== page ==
Linus Converts to Islam
Linus Torvalds, joining such other pioneers as Cat Stevens, and
Sammy Davis Jr., has converted to Islam. As a result, he has now
renounced his prior work in furthering the “open source
movement” and revoked the licence for use of his Linux
When reached for comment, the notorious recluse stated that he aims
to re-issue the licence in the near future once the kernel has been
adapted so as not to function with uses which are contrary to Islam as
he interprets it. What future remains for the GNU project remains
unclear, although insiders note that it sharpens the distinctions
between the open source compared with the free software movement.
Speaking off the record, the source expanded on the
“knife-edge” or “house of cards” on which the
open source movement is built, dependent on a small span of
traditional rights, whereas the free software movement encourages more
broad, cultural change, which, he felt, may inspire new ways to
address the current conundrum.
When asked if this is the beginning of a macro-fragmentation of
Linux some wonder if this is not already occurring now, and raise the
issue of China and its parallel standards to accepted protocols.
Others point to the eventual expiration of the protected rights which
are key to all “open source” software, so that Linus
Torvald's conversion should serve as a wake-up call as to the broader
problem — a kind of Linux Y2K — even if a new kernel is
reverse-engineered to replace the Torvalds kernel.
One free software ideologue summarized the current situation as
that most people think of the relationship between the open source
movement and the free software movement as like that between socialism
and communism. Instead, he argues, we should see the open source
movement as like boosters of movable type (as both spread a form of
technological literacy.) The free software movement, in contrast,
promotes the culture of public libraries, including with respect to
software. Obviously public libraries benefited from movable type, but
they are not limited to such productions, he added. How much
publishing drives reading patterns or reading drives publishing
patterns is an open debate, he concluded, although he suggested an
historical review of that dynamic might be fruitful in suggesting new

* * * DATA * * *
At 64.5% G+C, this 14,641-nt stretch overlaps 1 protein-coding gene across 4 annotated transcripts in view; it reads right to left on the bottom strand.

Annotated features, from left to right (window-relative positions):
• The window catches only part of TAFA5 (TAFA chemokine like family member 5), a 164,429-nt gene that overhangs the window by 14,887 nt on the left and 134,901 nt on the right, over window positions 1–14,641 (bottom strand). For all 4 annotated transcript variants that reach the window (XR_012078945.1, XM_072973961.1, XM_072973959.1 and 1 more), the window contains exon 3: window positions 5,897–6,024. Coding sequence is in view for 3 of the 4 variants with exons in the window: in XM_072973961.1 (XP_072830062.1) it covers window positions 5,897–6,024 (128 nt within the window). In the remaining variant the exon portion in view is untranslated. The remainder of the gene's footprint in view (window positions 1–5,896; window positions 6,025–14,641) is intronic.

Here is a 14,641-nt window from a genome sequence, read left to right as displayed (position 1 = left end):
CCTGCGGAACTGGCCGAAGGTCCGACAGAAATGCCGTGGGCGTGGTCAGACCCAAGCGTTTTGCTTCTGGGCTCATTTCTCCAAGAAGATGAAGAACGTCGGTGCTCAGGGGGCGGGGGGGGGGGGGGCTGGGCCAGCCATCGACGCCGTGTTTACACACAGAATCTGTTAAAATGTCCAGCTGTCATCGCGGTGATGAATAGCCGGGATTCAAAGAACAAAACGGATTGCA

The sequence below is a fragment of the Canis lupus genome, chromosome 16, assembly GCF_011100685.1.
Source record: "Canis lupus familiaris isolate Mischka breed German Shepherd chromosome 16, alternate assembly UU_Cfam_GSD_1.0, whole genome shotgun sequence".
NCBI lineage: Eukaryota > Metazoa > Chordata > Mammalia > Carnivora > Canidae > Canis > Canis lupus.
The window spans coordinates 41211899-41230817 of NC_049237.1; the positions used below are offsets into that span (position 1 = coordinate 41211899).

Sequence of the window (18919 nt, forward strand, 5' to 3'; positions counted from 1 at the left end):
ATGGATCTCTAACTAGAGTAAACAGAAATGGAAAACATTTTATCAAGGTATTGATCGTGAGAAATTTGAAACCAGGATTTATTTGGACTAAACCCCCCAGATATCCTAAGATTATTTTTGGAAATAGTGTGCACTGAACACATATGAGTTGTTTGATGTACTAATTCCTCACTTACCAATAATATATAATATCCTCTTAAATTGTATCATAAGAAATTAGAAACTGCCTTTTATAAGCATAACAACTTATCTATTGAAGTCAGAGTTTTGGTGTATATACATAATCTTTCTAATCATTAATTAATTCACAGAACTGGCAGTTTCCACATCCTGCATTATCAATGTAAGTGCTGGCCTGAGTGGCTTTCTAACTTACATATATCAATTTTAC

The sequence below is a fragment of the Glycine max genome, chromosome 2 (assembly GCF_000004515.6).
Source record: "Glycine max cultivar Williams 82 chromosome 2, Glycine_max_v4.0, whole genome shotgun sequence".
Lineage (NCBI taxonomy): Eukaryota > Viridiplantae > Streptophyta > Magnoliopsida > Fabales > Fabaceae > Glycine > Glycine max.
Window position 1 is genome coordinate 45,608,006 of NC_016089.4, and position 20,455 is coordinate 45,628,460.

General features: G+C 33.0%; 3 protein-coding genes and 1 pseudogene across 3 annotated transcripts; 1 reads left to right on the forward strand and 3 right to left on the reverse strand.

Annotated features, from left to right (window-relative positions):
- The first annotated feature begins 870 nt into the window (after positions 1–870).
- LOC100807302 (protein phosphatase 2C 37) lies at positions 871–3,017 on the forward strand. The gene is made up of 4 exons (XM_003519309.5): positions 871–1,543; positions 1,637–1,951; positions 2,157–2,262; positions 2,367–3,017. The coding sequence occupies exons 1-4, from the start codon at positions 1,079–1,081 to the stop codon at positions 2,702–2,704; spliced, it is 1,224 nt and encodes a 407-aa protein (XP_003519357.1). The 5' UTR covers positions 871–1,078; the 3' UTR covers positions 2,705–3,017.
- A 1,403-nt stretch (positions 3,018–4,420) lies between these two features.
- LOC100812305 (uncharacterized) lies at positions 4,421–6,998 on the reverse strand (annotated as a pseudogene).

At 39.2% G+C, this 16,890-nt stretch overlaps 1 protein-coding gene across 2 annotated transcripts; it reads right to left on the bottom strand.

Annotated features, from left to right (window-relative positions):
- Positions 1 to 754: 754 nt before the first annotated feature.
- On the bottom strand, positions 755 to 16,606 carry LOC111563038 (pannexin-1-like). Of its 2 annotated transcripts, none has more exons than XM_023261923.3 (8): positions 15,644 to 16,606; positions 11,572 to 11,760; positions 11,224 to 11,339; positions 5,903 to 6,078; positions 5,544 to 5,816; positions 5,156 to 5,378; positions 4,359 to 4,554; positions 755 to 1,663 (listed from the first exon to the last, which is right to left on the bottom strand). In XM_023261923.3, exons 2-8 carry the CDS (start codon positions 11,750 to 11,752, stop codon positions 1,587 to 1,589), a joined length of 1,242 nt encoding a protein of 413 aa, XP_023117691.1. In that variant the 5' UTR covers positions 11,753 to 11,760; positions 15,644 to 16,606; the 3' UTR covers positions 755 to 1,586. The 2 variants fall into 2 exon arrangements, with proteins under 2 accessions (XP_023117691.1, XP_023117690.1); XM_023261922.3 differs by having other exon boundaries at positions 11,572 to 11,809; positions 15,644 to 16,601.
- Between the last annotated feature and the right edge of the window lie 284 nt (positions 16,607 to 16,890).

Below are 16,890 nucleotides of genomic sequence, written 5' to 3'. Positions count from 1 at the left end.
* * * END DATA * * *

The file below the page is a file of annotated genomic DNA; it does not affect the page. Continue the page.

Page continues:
interactions between open source and free software, as competing
Critical of the Eric Raymond model, which he says examined an
empirical case, the early growth of Linux, and distilled what he took
to be the active ingredient — massive independent peer review
— he points out that while such review may help debug software,
that it doesn't inspire software (nor new ideas in general) unlike a
culture of freedom such as free software promotes. Additionally, open
source only promotes peer review of those who can afford access,
whereas the free software movement encourages a much wider peer
review, and “that's just better for software too,” this
Moreover, whereas the Raymond model is an outgrowth of an empirical
case, stalling actions in the inexorable development of software
suggest to developers that a revision of the model may be in order,
with these hiccups as the new empirical case to consider.
Both the open source and free software movements were built by
those with a certain playfulness, both in computer terms, and
linguistically. One new proponent suggests that the time is right for
a new challenge, which he terms, “often aims.” This
manifesto he derives as follows: habitual and often are synonymous, as
are goals and aims. Whereas a manifesto is a statement of habitual
goals, this translates as that a manifesto is a statement of often
aims, of which manifesto is its anagram.
The often aims movement suggests that the open source and free
software movements are in a cultural cold war as to whether the way of
thinking on rights expiration day will indulge non-restricted
licensing when the legal protection will be absent.
The often aims perspective in considering the free software
movement as a cultural concept to spread, sees it as offering some
hope that when those licenses expire that the way of thinking within
the world will see the benefits of preventing restricted licenses.
The open source movement, with a culture based only on entwined
interests, seems more likely to fracture at that time, he notes.
Right now though is the critical time so that the free software
message is in place for when that day arrives.
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